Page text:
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January 24th, 2005

Bleg

I’ve been back a week and the papers blog still isn’t done and this blog isn’t moving far either. I have excuses (snow, campus visits, snow, start of semester, snow, etc) but overall must do better. And we will soon!

In the meantime, I was wondering if anyone knew where I should look for what later Wittgenstein might have written on the synthetic a priori. I’m, to say the least, no Wittgenstein scholar, but it turns out I need to know what Wittgenstein thought about the synthetic a priori for something I’m writing, and I really don’t know where to begin to look. So any help would be more than appreciated!

(The title, by the way, is a by-now-familiar-in-the-blogtropolis shortening of “blog beg”.)

Posted by Brian Weatherson in Uncategorized

14 Comments »

This entry was posted on Monday, January 24th, 2005 at 1:05 pm and is filed under Uncategorized. You can follow any responses to this entry through the comments RSS 2.0 feed. Both comments and pings are currently closed.

14 Responses to “Bleg”

  1. smartypantedgirl says:

    Have you tried Wittgenstein’s Tractus Props 6.53, 6.54, and 5? I will admit that I have not read it, but I do remember Popper citing some of his work in ‘Conjectures and Refutations’. I hope this helps!

    smartypantedgirl

  2. dphilmail says:

    The likes of Norman Malcolm may no longer be around, but you could try asking your colleague Richard Miller, or Carl Ginet if he’s in town.

  3. P.D. says:

    I don’t have texts handy, but I would point toward On Certainty. Pretty much all of it, but especially his use of the riverbed and scaffold metaphors.

  4. John Fischer says:

    Brian,

    I mentioned your inquiry to my colleague, Larry Wright, who sent this email message:

    John,

    A number of sympathetic commentators have taken Wittgenstein to simply be “finishing off” the Kantian project. These include at least Garver, Schwyzer, and Monk. He (Witt) several times in the corpus refers explicitly to Kant, saying that what he’s been about is, he thinks, what Kant meant by synthetic apriori, especially in arithmetic (he twice uses Kant’s example of 5 + 7 = 12, and at least once uses Kant’s example of the expansion of pi). From the context, I think it’s clear that what he means is that Kant was on to the irreducibly human (agental) component of language, and of the normative aspect of rule-following in general. This, following Putnam and Floyd, is essentially the Godel result (the concept of number has an irreducibly non-formal component) and what Kripke got excited about in trying to distinguish the “plus” rule from the “quus” rule.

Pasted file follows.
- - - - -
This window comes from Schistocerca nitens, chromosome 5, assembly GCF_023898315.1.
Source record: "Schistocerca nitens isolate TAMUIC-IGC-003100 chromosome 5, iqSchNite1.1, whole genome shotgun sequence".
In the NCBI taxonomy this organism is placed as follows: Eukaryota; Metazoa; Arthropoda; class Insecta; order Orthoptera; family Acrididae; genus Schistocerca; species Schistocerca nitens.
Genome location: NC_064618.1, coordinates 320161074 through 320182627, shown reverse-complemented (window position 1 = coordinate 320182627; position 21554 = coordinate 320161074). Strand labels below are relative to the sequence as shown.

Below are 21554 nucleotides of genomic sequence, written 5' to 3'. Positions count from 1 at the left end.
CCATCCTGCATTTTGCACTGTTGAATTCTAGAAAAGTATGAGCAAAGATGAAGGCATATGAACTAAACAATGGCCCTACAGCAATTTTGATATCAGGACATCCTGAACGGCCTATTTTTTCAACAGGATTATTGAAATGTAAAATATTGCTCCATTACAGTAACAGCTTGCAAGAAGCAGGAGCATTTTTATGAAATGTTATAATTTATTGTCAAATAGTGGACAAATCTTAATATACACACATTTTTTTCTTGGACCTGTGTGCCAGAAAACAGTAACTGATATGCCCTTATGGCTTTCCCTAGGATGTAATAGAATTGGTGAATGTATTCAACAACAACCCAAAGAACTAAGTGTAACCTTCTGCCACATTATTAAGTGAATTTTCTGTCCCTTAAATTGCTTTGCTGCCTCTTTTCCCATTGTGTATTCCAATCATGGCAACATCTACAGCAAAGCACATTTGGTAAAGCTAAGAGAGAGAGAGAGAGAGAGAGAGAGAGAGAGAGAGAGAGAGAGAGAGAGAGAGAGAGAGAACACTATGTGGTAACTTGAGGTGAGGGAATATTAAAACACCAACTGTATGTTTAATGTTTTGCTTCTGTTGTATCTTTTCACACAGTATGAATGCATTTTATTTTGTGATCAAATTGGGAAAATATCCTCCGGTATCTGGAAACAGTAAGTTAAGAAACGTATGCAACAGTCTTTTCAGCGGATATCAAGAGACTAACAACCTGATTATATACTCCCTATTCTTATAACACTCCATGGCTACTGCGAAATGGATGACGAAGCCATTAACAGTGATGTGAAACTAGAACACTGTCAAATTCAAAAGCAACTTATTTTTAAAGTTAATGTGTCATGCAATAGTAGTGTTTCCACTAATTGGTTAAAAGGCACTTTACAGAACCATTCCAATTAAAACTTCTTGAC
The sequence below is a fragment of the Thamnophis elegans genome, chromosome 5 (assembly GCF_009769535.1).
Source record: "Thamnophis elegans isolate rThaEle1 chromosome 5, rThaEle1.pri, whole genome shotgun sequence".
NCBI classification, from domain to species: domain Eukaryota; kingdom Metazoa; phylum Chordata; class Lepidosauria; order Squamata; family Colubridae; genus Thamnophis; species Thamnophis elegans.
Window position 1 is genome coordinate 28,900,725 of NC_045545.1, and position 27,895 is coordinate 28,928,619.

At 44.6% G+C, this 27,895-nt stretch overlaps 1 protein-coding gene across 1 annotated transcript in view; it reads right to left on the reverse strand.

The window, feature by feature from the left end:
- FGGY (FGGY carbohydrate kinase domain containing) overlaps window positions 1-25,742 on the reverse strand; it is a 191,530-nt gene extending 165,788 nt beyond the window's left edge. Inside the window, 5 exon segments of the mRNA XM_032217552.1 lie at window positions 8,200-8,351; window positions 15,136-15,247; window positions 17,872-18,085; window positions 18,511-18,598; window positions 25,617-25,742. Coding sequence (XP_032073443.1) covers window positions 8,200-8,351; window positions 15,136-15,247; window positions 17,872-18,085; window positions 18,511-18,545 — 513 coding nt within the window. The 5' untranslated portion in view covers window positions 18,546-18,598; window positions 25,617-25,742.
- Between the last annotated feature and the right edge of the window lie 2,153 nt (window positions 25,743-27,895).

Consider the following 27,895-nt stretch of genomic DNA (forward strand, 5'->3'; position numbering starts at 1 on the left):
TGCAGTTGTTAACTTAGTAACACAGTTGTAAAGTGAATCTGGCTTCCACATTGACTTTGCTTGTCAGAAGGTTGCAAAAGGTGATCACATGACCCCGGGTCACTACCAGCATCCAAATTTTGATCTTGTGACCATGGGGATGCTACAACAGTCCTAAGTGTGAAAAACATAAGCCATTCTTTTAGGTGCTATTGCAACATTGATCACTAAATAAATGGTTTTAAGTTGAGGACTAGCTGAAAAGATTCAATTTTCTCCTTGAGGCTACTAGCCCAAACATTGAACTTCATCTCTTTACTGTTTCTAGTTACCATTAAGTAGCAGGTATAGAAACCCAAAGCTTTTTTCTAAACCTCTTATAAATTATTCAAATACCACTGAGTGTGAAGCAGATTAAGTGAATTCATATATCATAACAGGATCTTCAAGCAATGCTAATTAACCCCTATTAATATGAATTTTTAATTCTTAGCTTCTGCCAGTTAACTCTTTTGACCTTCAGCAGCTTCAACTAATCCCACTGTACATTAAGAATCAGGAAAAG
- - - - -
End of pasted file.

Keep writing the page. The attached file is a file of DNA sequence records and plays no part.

Hope this helps,
    Best,
    Larry

  5. Matthew Mullins says:

    You could begin to look in the Philosophical Investigations for sure and probably Remarks on the Foundations of mathematics. I don’t recall Wittgenstein actually mentioning synthetic a priori, but I have seen it as part of an out reading of early portions of the PI. Michael Forster spends a bit of time on this in Wittgenstein on the Arbitrariness of Grammar.

  6. Eli says:

    I don’t have the book w/ me, but in part 4 of Remarks on the Foundations of Mathematics, Wittgenstein says that ‘“Bismarck” contains 8 letters’ is an example of a syntehtic a priori statement; he also mentions statements about the distribution of primes as providing further examples. Its not clear how seriously he intends these remarks.

    Eli

  7. GK says:

    Although Wittgenstein may have read Kant in his POW days, he didn’t quite work with the analytic/synthetic or a priori / a posteriori distinction. So there is no simple answer to the question.

    One place where he explicitly discusses the synthetic a priori is in his conversations with the Vienna Circle (Wittgenstein and the Vienna Circle, Waismann). You’ll find it in the section entitled ‘Anti-Husserl’. Wittgenstein clearly rejects the idea, and you find similar remarks about the ‘arbitrariness of grammar’(without the reference to the synthetic apriori) in the PI.